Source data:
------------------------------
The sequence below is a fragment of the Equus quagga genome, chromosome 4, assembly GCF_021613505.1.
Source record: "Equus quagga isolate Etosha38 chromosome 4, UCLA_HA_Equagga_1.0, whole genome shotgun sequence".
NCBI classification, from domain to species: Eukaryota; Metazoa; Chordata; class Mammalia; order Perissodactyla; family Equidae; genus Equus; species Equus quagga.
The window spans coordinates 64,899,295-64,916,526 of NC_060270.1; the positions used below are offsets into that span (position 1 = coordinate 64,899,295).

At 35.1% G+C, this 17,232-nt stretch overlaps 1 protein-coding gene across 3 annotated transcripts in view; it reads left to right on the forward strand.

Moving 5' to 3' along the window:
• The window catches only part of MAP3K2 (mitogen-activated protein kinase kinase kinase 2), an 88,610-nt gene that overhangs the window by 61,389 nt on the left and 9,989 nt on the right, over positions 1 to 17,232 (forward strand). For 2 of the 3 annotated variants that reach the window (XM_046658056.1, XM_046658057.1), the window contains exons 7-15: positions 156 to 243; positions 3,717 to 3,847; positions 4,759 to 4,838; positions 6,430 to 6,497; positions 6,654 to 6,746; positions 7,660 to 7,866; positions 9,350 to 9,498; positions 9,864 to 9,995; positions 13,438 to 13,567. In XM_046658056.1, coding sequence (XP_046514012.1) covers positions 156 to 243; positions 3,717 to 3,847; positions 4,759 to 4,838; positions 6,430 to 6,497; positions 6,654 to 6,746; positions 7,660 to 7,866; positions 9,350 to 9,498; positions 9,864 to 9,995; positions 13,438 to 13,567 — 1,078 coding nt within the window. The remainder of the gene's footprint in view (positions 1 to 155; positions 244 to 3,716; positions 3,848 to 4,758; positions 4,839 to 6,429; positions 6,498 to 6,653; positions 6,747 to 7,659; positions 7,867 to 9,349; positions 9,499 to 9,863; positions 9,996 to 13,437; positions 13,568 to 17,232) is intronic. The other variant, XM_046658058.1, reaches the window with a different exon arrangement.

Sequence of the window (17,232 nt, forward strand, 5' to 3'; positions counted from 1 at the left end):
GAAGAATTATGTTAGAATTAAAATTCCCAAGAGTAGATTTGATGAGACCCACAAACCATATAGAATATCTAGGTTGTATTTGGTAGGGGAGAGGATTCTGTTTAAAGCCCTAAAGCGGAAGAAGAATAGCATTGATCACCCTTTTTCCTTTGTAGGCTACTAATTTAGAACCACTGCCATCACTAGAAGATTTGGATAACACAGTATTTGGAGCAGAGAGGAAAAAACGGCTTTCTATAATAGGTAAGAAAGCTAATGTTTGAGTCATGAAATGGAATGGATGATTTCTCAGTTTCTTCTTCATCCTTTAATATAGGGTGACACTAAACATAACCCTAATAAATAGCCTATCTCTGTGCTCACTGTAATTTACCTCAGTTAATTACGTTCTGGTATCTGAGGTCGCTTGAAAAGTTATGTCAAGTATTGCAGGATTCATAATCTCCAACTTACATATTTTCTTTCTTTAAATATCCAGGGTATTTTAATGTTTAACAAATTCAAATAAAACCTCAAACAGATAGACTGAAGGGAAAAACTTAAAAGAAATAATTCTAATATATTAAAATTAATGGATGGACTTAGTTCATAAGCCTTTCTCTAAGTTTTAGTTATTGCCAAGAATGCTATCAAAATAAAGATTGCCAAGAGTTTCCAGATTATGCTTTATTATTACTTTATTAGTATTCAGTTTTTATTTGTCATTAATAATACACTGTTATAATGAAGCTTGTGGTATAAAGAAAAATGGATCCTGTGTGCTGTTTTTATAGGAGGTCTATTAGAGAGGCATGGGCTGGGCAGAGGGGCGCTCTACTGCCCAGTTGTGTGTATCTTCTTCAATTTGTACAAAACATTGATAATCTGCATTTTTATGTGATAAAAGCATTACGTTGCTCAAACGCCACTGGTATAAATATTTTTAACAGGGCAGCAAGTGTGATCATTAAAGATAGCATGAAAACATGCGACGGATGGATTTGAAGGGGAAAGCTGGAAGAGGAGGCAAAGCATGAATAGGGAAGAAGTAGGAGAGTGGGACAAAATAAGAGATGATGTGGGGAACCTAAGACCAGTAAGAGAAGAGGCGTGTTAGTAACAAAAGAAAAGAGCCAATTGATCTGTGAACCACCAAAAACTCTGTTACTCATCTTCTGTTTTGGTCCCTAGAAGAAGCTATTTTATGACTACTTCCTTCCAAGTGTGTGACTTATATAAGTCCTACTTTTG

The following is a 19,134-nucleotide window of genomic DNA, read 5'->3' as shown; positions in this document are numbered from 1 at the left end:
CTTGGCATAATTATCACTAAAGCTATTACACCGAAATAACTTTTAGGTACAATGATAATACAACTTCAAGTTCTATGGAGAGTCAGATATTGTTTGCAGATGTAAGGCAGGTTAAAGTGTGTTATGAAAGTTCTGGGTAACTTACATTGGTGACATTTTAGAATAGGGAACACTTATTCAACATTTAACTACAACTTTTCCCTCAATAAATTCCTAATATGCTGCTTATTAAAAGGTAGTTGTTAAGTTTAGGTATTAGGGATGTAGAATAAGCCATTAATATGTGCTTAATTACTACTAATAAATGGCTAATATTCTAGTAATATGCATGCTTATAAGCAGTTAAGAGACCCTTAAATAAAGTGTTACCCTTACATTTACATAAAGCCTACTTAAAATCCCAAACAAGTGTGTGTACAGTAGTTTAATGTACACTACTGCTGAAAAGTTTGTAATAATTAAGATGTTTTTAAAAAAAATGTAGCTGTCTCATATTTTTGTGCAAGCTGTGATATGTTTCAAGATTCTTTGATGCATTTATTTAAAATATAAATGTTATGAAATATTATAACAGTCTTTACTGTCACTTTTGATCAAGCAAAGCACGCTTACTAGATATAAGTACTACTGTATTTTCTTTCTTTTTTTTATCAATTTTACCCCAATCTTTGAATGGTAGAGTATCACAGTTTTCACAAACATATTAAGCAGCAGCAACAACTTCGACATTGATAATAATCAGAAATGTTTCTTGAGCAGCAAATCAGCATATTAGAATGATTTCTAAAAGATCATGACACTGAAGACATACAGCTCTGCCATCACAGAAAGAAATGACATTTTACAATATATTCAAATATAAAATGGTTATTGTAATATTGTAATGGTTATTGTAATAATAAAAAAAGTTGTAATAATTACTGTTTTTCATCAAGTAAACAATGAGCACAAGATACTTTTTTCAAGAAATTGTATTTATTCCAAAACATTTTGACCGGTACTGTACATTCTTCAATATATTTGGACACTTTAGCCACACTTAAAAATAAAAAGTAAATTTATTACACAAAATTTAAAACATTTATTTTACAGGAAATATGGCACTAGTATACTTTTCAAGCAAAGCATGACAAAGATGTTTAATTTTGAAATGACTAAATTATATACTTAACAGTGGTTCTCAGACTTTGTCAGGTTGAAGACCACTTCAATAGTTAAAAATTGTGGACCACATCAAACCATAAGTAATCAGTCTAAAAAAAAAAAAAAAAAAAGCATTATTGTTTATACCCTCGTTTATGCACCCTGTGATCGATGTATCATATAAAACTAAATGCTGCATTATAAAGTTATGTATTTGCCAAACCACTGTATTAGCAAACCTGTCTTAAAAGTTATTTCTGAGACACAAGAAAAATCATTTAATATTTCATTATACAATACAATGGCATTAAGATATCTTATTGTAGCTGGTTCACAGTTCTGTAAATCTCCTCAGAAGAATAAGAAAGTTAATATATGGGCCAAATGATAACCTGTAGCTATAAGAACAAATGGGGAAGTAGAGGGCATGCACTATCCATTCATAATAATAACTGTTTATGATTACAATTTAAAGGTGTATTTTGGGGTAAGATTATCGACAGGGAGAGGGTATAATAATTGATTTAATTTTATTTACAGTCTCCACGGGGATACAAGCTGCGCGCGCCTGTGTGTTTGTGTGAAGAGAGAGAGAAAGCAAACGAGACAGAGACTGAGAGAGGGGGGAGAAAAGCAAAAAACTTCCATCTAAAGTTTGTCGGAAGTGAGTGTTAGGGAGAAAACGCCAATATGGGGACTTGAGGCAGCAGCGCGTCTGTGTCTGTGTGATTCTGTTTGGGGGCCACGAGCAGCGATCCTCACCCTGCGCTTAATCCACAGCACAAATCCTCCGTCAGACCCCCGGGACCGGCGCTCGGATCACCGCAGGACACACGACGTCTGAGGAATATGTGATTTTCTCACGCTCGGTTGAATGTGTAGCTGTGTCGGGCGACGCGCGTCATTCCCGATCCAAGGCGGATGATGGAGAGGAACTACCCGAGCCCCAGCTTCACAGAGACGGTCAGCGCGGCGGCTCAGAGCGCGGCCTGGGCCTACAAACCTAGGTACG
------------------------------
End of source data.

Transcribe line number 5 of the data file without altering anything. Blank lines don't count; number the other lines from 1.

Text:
At 35.1% G+C, this 17,232-nt stretch overlaps 1 protein-coding gene across 3 annotated transcripts in view; it reads left to right on the forward strand.